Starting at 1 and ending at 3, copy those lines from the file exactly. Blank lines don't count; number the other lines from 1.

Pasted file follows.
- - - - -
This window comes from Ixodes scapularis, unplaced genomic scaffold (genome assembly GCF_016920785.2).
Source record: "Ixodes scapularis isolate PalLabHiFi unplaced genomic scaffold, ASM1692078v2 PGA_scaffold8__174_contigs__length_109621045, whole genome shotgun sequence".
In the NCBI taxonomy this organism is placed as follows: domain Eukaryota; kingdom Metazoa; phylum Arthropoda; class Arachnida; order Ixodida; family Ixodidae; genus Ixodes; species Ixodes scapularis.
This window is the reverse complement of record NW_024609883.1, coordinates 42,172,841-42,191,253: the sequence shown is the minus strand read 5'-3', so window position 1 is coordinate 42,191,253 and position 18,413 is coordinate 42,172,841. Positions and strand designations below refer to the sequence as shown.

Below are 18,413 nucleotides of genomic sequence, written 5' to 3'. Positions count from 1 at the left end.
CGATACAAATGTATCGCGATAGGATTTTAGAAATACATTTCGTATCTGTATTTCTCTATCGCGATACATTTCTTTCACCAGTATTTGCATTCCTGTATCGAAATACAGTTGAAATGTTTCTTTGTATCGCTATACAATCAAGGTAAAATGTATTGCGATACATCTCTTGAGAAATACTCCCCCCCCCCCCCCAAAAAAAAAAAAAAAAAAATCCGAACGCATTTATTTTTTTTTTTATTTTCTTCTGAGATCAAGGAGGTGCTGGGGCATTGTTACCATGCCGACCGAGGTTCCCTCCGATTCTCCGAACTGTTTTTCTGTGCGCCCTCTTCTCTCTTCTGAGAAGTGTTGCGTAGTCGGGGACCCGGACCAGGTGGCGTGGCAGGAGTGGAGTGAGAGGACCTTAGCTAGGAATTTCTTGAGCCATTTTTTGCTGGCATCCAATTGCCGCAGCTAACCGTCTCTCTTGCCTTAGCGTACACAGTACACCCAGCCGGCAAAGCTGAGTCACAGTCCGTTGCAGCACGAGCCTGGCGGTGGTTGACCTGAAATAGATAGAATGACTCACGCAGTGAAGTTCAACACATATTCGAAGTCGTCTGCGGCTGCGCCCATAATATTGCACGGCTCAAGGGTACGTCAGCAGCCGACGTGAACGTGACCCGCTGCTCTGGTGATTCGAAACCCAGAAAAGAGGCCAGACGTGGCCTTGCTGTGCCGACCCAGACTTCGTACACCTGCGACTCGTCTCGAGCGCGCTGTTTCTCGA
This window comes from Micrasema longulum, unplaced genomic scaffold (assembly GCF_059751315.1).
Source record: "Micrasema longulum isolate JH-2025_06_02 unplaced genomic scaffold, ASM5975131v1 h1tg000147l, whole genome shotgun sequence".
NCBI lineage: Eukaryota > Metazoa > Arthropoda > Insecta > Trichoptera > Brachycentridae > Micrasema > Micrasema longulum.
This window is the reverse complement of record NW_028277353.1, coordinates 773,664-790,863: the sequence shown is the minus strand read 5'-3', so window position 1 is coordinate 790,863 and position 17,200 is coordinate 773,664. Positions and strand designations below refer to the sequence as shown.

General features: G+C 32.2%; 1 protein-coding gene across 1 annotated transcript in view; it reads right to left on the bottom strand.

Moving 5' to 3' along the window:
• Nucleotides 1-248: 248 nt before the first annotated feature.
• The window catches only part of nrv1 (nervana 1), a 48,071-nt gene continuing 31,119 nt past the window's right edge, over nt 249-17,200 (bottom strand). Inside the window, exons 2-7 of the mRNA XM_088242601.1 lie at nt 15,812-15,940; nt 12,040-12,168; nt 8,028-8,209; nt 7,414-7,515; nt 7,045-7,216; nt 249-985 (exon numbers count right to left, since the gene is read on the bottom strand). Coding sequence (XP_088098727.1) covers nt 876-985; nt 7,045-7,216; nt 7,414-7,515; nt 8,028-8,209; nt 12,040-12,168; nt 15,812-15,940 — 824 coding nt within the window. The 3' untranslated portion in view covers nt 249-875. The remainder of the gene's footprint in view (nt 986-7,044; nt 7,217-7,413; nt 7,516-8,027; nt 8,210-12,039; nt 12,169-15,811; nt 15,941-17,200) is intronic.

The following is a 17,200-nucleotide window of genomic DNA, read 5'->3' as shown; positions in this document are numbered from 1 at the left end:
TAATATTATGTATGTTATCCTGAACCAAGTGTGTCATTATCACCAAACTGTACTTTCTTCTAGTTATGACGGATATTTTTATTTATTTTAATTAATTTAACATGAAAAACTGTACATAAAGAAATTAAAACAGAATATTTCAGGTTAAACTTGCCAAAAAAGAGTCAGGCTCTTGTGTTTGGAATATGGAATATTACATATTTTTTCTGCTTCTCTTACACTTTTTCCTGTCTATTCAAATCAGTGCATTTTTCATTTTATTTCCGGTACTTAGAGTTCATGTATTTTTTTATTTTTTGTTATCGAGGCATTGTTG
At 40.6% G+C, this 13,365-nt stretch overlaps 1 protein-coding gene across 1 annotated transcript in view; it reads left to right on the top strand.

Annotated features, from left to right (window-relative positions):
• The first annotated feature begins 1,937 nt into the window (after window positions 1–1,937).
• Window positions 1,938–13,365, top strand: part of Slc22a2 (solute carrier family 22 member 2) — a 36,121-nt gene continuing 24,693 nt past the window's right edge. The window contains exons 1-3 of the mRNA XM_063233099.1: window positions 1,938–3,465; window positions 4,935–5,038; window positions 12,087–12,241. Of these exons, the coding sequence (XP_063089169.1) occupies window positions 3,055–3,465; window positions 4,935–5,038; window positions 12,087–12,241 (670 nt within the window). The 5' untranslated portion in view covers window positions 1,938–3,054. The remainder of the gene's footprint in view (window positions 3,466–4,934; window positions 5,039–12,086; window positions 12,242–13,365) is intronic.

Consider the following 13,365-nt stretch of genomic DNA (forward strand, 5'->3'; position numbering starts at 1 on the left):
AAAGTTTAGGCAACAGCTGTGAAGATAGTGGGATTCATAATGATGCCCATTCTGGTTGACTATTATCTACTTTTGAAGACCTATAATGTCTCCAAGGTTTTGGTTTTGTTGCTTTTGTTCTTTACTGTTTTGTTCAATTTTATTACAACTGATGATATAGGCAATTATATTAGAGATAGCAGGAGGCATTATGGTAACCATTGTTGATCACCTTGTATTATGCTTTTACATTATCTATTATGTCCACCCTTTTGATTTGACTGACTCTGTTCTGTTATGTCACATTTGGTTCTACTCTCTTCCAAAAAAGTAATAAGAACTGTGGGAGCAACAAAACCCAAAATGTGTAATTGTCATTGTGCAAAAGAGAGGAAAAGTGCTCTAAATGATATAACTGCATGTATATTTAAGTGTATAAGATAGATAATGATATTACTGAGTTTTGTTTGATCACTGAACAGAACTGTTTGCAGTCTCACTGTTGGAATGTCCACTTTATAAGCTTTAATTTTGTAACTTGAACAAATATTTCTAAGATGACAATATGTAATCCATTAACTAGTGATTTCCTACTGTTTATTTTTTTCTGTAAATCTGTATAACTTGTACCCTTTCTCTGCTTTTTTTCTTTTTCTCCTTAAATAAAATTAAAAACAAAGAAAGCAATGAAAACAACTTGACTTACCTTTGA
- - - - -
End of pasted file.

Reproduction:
This window comes from Ixodes scapularis, unplaced genomic scaffold (genome assembly GCF_016920785.2).
Source record: "Ixodes scapularis isolate PalLabHiFi unplaced genomic scaffold, ASM1692078v2 PGA_scaffold8__174_contigs__length_109621045, whole genome shotgun sequence".
In the NCBI taxonomy this organism is placed as follows: domain Eukaryota; kingdom Metazoa; phylum Arthropoda; class Arachnida; order Ixodida; family Ixodidae; genus Ixodes; species Ixodes scapularis.